In an era when citizens throughout the MENA region are asking for political change, Iran’s systematic oppression and discrimination against an estimated eight million Ahwazi Arabs should not be allowed to continue unchallenged.
The territory of Al Ahwaz - known as Khuzestan in Iran - encompasses almost 72,000 square miles, stretching between the Zagros Mountains to the north and the east, Iraq to the west and Kuwait to the south. Its main cities are the capital Al Ahwaz, Abadan and Mohammera. Al Ahwaz is blessed with vast deposits of oil and gas as well as fertile agricultural land, yet its Arab population is overwhelmingly poor and illiterate, lacking modern educational and medical facilities.
Tehran has discriminated against the Arabs of Al Ahwaz since their homeland’s occupation and annexation by the Shah Reza Shah in 1925; they are being treated as thirdclass citizens, who endure primitive living standards without even the basic political rights enjoyed by the Persian relocated minority who refer to the indigenous Ahwazis as ‘gypsies’.
In June 2005, the Director of the Ahwaz Education and Human Rights Foundation, Karim Abdia spelled out the Ahwazi plight before the United Nations in Geneva, explaining that the Ahwazi population suffers from a shortage of drinking water; electricity; plumbing; telephones, and sewage. Fifty per cent of these people live in absolute poverty, he said, while 80 per cent of their children are malnourished.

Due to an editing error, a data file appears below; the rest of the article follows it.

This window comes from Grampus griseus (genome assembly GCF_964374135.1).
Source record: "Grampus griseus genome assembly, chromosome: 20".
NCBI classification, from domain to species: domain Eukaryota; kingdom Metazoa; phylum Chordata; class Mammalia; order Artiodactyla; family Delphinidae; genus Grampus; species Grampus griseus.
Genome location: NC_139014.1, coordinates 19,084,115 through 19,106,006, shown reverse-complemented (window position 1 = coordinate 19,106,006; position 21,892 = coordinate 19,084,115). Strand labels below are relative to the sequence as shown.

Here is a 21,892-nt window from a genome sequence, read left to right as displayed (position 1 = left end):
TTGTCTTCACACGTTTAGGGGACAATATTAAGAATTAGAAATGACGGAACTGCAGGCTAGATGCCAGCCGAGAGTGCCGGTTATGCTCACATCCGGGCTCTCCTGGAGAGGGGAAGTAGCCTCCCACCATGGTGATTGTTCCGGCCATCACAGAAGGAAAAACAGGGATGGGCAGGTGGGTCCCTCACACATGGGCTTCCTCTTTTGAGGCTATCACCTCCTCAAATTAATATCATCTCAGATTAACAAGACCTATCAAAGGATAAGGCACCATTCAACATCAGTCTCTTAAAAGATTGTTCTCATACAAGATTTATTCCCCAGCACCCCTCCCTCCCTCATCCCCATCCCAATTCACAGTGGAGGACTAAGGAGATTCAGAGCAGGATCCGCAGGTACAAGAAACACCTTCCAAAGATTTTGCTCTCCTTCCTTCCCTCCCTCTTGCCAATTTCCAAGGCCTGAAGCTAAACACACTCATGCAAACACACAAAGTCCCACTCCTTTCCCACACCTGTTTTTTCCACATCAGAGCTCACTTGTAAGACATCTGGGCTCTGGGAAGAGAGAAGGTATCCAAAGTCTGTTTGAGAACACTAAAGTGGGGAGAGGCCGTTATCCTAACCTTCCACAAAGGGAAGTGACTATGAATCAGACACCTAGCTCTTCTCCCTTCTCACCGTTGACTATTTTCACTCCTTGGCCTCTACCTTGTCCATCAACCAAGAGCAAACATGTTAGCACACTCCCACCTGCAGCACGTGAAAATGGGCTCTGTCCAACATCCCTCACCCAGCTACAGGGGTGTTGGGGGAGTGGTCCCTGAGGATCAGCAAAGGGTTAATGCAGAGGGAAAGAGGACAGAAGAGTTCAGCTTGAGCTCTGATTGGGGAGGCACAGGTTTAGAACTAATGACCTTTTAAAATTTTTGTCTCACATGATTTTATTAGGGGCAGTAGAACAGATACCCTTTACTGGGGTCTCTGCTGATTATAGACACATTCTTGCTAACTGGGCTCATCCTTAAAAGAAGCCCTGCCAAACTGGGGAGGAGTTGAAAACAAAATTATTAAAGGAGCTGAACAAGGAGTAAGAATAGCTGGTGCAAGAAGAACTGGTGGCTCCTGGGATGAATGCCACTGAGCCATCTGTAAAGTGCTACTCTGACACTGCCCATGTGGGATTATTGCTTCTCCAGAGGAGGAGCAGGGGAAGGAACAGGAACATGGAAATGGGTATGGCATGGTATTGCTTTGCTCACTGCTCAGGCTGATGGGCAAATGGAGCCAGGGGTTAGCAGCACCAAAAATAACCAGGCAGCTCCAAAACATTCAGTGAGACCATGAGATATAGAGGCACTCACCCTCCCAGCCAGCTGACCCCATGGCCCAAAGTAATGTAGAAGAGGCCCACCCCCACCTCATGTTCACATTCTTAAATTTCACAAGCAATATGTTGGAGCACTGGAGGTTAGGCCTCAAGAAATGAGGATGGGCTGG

The dispossessed Ahwazi Arabs are grossly underrepresented in parliament and rarely are posted to government positions. They accuse the Iranian government of having racially-based political and economic prejudice, which is why some groups are calling for Al Ahwaz to be liberated from Iran and for the United Nations to recognise them as an independent Arab group with their own state.
However, the government is attempting to pull the rug from their demands by settingup self-contained farming settlements and bringing in Persians to work with them as part of a planned strategy to alter the area’s demographics.